Dessoff Choirs delivers a deeply felt performance of Fauré’s “Requiem”

Sun Oct 27, 2019 at 1:59 pm
Malcolm J. Merriweather conducted the Dessoff Choirs Saturday at Union Theological Seminary. Photo: Michael Herring

The Dessoff Choirs may be an amateur ensemble, but that distinction has mostly to do with money and not skill. The ensemble has been around since 1924, and their pedigree includes not only the common-practice choral repertoire but premieres of works by George Perle, Eve Beglarian and Matthew Aucoin.

Time is money, and money is practice and rehearsal time: The choir doesn’t have the crispest articulation of non-English languages, but then the members have other pressing obligations in their lives. As heard on Saturday afternoon at Union Theological Seminary, they had a warm, colorful sound, and performed with the welcome feeling that they are personally embracing what they sing.

The featured work would be Fauré’s Requiem, the Choirs augmented with two soloists, soprano Laquita Mitchell and baritone Donovan Singletary. But another powerful draw was, for at least one listener, the promised opener: Prelude for Voices by William Schuman.

The New York City classical concert scene suffers from a dearth of Schuman. On parochial grounds alone, one would expect to hear this former Juilliard president’s music more often. Considering he was also one of the finest symphonic composers of the 20th century, the mind boggles at his repertory absence — even if Prelude for Voices is not the best representation of his work. 

With the singers surrounding the audience in James Memorial Chapel, and their skillful director Malcolm J. Merriweather and soloist Mitchell positioned in the center aisle, there was a thrill in hearing Schuman’s stacked triads burst forth into a monumental major key. But overall this musical architecture wasn’t the most fruitful frame for the massed voices. 

Mitchell brought gravity to the rather stiff inexpressive solo writing, and the choir was impeccable in their turn. But the music felt awkward and dated. Schuman set passages from Thomas Wolfe’s Look Homeward Angel, which has not aged well — the introspection of the text came off as self-involved and oblivious. The optimism that is one of Schuman’s consistent qualities sounded misplaced in our cynical era.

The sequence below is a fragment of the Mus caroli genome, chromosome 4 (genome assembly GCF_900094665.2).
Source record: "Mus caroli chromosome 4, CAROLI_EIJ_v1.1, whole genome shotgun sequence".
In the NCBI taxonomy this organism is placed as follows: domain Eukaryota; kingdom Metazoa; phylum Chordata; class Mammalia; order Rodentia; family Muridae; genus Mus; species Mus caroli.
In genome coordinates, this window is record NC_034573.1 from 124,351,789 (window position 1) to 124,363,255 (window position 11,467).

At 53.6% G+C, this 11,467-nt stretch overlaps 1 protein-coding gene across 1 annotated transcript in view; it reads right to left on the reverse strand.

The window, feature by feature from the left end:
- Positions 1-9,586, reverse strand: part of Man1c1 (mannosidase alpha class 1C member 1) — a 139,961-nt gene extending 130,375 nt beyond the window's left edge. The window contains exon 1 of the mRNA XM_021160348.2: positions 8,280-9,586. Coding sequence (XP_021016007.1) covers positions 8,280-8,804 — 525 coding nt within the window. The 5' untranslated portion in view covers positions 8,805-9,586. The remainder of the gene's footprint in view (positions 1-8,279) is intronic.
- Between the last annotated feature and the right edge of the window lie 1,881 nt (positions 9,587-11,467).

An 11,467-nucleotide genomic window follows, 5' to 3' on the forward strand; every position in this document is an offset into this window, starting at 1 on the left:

The rest of the concert was more attractive and pleasurable, and the choir had a better opportunity to show off their musicality in a motet attributed to Bach and in the Kyrie from Louis Verne’s Messe solennelle, Op. 6.

Music scholars have been discussing the provenance of “Ich lasse dich nicht” since its discovery late in the last century; did Bach write it, or was it Johann Cristoph Bach, his father’s cousin? Conductor John Eliot Gardiner has suggested that Johann Sebastian perhaps copied part of it from Johann Cristoph, and the closing chorale, which is indeed by Bach, was added later by a publisher.

The opening verse was gentle and burnished in the choir’s singing, sounding like a simplified version of Bach’s style, and the closing chorale was glowing and fluid. It was a gorgeous performance, equalled by Vierne’s sumptuous Kyrie. The blend and balance between singers and organ, played by Nathaniel Gumbs, was excellent. Though the choirs’ articulation was a touch mushy, their colors were vivid, and the meaning of the music came through strongly. The cliché that music a professional might consider routine matters more to an amateur, and is thus more exciting and more real, proved true.

That was also the strength of the Requiem performance, which was quite fine. One was impressed not only by the supple strength of the singing but also by the internal beauty — the choir felt this inside themselves, and one heard it in their voices. Singletary gave this all a tremendous boost. While Mitchell’s polished, butterscotch tone was eminently refined, the baritone added a sense of expressive urgency to his gorgeous voice, and his phrasing and dynamics were deeply personal. One left this fine performance anticipating his singing as Jake, when Porgy and Bess returns to the Met in January.

The Dessoff Choirs sings Handel’s Messiah, 4 p.m., December 7

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